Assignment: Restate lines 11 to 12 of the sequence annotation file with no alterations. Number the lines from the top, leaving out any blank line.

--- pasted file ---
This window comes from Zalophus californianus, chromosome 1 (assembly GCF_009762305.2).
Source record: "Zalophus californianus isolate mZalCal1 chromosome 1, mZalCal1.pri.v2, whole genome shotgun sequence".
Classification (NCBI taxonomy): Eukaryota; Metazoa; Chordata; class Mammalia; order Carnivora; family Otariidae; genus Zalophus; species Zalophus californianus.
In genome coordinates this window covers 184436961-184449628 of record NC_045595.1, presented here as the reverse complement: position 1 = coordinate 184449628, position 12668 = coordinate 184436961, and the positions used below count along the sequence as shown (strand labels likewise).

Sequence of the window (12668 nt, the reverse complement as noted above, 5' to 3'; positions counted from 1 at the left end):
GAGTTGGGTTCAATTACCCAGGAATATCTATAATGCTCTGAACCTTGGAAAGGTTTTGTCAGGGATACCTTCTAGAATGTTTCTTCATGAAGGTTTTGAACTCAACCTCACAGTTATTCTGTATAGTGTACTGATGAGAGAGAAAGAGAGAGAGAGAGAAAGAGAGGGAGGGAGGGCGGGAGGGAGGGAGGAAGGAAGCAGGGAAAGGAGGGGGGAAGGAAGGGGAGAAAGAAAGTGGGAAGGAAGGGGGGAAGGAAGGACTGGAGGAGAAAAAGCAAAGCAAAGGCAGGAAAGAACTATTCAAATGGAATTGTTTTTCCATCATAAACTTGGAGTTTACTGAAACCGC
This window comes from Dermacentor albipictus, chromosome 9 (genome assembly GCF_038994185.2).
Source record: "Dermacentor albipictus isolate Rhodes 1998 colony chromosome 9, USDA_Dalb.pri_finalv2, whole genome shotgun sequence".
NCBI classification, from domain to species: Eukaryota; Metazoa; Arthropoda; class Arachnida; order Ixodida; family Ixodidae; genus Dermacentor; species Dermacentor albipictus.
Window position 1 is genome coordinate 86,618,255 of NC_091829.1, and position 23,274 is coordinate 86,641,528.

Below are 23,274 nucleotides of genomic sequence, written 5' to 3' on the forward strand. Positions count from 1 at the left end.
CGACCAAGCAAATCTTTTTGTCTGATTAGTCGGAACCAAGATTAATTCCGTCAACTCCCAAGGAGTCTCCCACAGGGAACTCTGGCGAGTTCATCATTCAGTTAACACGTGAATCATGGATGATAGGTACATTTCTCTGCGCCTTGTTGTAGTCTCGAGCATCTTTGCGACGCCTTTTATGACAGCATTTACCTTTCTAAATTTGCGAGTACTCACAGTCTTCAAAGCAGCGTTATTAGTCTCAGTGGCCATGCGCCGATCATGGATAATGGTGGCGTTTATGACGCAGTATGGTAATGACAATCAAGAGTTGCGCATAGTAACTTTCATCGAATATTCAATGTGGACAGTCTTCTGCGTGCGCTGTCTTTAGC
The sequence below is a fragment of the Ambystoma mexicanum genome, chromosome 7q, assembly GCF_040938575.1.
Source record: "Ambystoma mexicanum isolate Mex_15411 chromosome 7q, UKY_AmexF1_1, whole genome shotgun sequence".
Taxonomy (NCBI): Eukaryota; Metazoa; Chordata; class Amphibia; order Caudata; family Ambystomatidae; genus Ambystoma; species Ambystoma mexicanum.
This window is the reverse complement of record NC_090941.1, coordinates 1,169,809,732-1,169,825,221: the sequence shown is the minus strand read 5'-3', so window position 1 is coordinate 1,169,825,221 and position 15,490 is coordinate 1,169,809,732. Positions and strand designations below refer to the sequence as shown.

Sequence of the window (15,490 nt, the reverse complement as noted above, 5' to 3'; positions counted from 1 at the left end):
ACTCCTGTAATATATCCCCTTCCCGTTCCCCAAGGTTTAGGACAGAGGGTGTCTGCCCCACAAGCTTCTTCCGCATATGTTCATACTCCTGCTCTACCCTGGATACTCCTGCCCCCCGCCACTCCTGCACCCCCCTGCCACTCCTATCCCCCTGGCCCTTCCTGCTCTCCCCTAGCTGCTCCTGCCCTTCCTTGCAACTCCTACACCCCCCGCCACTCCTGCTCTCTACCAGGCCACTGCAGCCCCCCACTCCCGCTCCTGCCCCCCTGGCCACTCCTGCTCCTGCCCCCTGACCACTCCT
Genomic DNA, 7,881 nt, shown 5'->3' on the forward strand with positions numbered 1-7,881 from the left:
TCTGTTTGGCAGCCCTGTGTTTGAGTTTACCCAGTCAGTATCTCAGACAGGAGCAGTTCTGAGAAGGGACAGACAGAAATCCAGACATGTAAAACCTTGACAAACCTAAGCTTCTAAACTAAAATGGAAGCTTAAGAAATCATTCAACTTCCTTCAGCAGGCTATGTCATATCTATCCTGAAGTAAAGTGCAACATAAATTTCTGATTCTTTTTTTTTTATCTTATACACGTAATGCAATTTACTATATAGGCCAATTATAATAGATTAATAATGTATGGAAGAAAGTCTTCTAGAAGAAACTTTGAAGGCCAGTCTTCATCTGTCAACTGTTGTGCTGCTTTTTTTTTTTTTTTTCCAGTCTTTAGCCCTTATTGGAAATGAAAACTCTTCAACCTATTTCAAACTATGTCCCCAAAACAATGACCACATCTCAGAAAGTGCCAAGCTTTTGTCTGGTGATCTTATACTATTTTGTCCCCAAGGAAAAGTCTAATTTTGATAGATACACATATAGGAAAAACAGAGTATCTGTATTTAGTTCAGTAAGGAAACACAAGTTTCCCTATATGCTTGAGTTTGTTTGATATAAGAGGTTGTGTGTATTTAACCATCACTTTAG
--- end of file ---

Below are 23,274 nucleotides of genomic sequence, written 5' to 3' on the forward strand. Positions count from 1 at the left end.
CGACCAAGCAAATCTTTTTGTCTGATTAGTCGGAACCAAGATTAATTCCGTCAACTCCCAAGGAGTCTCCCACAGGGAACTCTGGCGAGTTCATCATTCAGTTAACACGTGAATCATGGATGATAGGTACATTTCTCTGCGCCTTGTTGTAGTCTCGAGCATCTTTGCGACGCCTTTTATGACAGCATTTACCTTTCTAAATTTGCGAGTACTCACAGTCTTCAAAGCAGCGTTATTAGTCTCAGTGGCCATGCGCCGATCATGGATAATGGTGGCGTTTATGACGCAGTATGGTAATGACAATCAAGAGTTGCGCATAGTAACTTTCATCGAATATTCAATGTGGACAGTCTTCTGCGTGCGCTGTCTTTAGC